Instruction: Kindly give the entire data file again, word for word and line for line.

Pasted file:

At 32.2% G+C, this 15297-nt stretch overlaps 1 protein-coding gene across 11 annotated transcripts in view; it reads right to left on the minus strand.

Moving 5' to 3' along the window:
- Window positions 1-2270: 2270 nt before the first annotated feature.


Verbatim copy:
At 32.2% G+C, this 15297-nt stretch overlaps 1 protein-coding gene across 11 annotated transcripts in view; it reads right to left on the minus strand.

Moving 5' to 3' along the window:
- Window positions 1-2270: 2270 nt before the first annotated feature.